Well, that didn’t take long. Mere hours after New York legislators rammed through more useless laws aimed at protecting and preventing nothing, mental health experts already are scoffing at the preening windbags in Albany.
Mental health experts say a new tougher New York state gun control law might interfere with treatment of potentially dangerous people and even discourage them from seeking help.
The law would require therapists, doctors, nurses and social workers to tell government authorities if they believe a patient is likely to harm himself or others. That could lead to revoking the patient’s gun permit and seizing any guns.
In interviews Tuesday, one expert called the new law meaningless and said he expects mental health providers to ignore it, while others said they worry about its impact on patients.
Dr. Paul Appelbaum at Columbia University said the prospect of being reported to local mental health authorities and maybe the police might discourage people from revealing thoughts of harm to a therapist, or even from seeking treatment at all.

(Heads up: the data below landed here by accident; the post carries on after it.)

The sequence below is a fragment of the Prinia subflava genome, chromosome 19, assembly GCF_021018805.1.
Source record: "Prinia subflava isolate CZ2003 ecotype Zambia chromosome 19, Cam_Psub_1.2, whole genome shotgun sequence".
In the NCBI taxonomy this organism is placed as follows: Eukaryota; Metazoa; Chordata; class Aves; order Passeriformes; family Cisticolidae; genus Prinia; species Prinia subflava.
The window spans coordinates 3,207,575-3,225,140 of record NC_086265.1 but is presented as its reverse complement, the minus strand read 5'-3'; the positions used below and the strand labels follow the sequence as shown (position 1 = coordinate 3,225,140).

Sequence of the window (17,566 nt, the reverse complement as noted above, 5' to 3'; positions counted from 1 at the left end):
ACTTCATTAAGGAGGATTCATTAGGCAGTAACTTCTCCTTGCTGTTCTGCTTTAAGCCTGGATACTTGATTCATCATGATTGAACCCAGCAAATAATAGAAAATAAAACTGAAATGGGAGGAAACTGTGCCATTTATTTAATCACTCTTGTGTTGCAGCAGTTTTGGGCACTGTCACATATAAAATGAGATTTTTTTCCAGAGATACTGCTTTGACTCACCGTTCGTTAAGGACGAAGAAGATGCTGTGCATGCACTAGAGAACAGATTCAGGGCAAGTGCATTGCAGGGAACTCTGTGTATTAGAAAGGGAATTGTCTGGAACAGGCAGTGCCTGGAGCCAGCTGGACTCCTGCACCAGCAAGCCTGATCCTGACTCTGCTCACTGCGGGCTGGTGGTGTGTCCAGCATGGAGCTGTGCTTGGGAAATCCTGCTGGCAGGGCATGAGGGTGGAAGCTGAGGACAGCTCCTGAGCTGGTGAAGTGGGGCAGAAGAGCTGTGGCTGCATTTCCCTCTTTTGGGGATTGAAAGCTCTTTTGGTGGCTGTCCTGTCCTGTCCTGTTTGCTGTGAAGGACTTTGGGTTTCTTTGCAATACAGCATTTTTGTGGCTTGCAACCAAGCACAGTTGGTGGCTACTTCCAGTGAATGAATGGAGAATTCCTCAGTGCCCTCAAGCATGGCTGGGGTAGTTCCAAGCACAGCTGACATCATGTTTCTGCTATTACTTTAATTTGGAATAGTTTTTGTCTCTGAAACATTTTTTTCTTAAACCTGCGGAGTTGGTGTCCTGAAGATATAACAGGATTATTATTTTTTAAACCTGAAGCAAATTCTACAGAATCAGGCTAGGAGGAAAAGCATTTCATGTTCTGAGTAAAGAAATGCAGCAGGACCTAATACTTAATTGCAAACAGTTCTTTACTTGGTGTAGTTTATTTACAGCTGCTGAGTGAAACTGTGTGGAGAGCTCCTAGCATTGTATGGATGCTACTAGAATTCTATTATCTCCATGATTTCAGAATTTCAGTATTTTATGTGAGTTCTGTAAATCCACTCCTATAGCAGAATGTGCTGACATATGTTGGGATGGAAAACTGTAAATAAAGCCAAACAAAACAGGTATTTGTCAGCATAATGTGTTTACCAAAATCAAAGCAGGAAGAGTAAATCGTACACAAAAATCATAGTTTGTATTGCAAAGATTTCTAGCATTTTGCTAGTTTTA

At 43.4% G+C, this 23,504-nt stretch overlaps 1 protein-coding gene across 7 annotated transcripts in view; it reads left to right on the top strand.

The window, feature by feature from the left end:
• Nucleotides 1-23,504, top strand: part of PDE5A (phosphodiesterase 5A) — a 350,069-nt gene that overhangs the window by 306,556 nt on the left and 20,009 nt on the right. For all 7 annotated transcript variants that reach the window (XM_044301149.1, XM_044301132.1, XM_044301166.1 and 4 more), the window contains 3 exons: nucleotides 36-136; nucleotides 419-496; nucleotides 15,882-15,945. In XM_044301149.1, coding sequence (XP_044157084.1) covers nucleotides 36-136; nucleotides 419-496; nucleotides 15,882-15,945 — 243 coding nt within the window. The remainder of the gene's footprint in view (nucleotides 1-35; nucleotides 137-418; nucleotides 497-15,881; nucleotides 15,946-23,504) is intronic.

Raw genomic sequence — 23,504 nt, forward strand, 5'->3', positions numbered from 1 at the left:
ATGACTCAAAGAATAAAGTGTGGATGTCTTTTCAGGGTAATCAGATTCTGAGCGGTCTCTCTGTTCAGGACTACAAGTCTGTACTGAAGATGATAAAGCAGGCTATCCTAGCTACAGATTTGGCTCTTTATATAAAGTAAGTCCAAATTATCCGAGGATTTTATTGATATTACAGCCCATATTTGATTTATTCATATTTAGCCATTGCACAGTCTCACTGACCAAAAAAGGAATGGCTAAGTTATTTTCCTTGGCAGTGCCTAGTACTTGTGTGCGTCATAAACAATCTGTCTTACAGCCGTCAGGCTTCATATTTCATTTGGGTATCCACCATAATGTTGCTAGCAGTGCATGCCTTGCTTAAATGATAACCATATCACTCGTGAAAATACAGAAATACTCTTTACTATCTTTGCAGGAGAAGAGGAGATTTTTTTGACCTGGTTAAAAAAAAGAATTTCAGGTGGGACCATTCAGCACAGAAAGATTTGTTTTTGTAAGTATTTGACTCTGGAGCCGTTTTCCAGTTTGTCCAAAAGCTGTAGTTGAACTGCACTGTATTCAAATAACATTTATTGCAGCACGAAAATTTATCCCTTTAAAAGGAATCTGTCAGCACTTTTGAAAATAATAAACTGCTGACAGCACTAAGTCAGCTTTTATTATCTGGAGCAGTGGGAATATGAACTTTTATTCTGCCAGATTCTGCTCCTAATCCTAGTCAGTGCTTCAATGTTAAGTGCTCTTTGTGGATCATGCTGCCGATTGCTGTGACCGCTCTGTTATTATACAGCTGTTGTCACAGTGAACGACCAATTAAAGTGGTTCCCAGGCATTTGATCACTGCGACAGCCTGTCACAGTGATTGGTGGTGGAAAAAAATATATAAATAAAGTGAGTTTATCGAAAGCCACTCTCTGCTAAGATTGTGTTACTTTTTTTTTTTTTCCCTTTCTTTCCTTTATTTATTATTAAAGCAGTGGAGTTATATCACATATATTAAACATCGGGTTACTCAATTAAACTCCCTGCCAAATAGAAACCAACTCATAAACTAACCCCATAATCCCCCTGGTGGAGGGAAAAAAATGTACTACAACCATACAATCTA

“The people who arguably most need to be in treatment and most need to feel free to talk about these disturbing impulses, may be the ones we make least likely to do so,” said the director of law, ethics and psychiatry at Columbia. “They will either simply not come, or not report the thoughts that they have.”
“If people with suicidal or homicidal impulses avoid treatment for fear of being reported in this way, they may be more likely to act on those impulses,” he said.
Currently a mental health professional has a duty to protect potential victims of a patient, but there are several ways to do that, he said. The patient can be committed to an institution, voluntarily or not, or his medication can be changed to reduce the risk, or the intended victim can be warned, he said.
The patient’s family can be asked to lock up any guns in the house, or to keep an eye on the patient to see if he’s doing something that could bring on violence, like drinking or skipping his medications, Appelbaum said. The family could then notify the mental health professional.
This should be easily managed, no?
Dr. Steven Dubovsky, chairman of the psychiatry department at the University at Buffalo, called the new measure meaningless. “It’s pure political posturing” and a deceptive attempt to reassure the public, he said.
These laws will do nothing to prevent crime. Of course the next time a mass shooting occurs, these same people will do what they always do–call for more meaningless, ineffective laws.